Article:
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Salvia macrophylla 'Tall Form'


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  • Attracting Hummingbirds

  • Deer Tips

Salvia macrophylla 'Tall Form'

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Description

(Tall Big Leaf Sage) Cobalt blue flowers seem to float in airy clusters on 12-inch-tall branching spikes above the bright green, velvety foliage of this South American native. Up to 5-feet tall, tidy and upright in habit, this sage makes a fine background or border planting when massed.

This fast-growing, herbaceous perennial is adaptable to full sun and full shade. However, a combination of morning sun and afternoon shade may be more to its liking. Heat tolerant and water-loving, it is an ideal choice for a humid climate such as Florida's. Try it in a container indoors or on a patio.

Salvia Macrophylla 'Tall Form' grows in a tidy, upright fashion, producing 2-inch-long flowers without pause from summer through fall. Hummingbirds love it, but deer resist its charms.

Details

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2 item(s) available

Common name  
Tall Big Leaf Sage
USDA Zones  
9 - 11
Size (h/w/fh)  
48"/24"/60"
Exposure  
Full sun to partial shade
Soil type  
Well drained & rich
Water needs  
Average
Pot size  
3 1/2 inch deep pot
Container plant?  
Yes
Our price
10.50

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Quantity (2 available)




Here are some guidelines for success with this plant in your garden.
Click on an individual icon for more detailed information.

Exposure

Full sun
Full sun
Heat tolerant
Heat tolerant
Morning sun / Afternoon shade
Morning sun / Afternoon shade
Partial shade
Partial shade

Garden Uses

Container plant
Container plant
Indoor plant
Indoor plant

Growing Habit

9 - 11
9 - 11
48 inches tall
48 inches tall
24 inches wide
24 inches wide
Perennial
Perennial

Water Needs

Average water
Average water

Blooming Season

Fall blooming
Fall blooming
Summer blooming
Summer blooming

Wildlife

Deer resistant
Deer resistant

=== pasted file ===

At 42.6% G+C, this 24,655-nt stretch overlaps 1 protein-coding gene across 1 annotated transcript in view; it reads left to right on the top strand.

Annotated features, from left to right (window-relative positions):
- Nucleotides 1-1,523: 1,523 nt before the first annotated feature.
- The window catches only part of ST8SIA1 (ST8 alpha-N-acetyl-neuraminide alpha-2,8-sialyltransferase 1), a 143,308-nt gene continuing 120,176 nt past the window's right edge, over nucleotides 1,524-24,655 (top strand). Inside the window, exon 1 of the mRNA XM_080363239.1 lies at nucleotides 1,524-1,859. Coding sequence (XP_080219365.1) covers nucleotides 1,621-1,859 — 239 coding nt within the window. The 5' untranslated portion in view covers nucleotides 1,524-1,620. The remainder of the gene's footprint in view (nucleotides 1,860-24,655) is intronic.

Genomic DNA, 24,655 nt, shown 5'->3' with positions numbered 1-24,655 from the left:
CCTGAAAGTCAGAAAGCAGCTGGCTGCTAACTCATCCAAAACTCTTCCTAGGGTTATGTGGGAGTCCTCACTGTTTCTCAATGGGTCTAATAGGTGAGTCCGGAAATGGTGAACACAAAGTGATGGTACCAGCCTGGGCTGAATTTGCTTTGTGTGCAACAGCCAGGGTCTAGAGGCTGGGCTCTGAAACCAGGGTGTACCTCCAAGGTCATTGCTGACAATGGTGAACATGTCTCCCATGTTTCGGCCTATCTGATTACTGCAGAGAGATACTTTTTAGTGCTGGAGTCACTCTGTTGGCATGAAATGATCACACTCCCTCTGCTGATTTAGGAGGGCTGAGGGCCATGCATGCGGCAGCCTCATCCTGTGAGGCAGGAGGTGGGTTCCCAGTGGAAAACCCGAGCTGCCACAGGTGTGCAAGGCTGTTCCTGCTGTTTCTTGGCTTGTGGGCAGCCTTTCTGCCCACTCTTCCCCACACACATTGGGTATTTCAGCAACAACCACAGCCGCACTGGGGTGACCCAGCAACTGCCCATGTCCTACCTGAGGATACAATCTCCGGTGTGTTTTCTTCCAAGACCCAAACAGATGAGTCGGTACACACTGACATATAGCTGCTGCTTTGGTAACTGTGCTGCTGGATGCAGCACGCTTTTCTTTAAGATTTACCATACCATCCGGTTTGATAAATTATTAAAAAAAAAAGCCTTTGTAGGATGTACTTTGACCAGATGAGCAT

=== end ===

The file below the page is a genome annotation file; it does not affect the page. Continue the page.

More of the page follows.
Hummingbirds
Hummingbirds
Ready for some pruning?

Deciduous or semi-evergreen, soft stem Salvias

These are species whose stems never develop a woody character and that either die to the ground or loose leaves and become unsightly at the end of a growing season. This group includes both hardy and tender types. Many of the tender forms are grown as annuals in cold winter areas.

Pruning is both an art and a science. It takes practice, experience and learning from your mistakes to become a proficient pruner. The pruning information about this plant should be considered as a guideline for getting started. Your particular climate, soils, watering and fertility schedules, sun exposure, space requirements and weather are all factors that influence how and when you choose to prune. We’re providing a starting place for you, and over time you will learn the particularities of this plant in your garden. Don’t be afraid to get started – Salvias, in general, are quick to rebound if inappropriately pruned.

Deadheading – the removal of spent flowers, is a practice that will always benefit the plant’s health and appearance. This can be done at any time. Pruning involves removal of entire stems of spent growth. Becoming "spent" means that flowering stems stop blooming and begin going to seed.

Growing Season Pruning

During the spring and summer, you can completely cut to the ground any stems that have finished blooming and are becoming unsightly.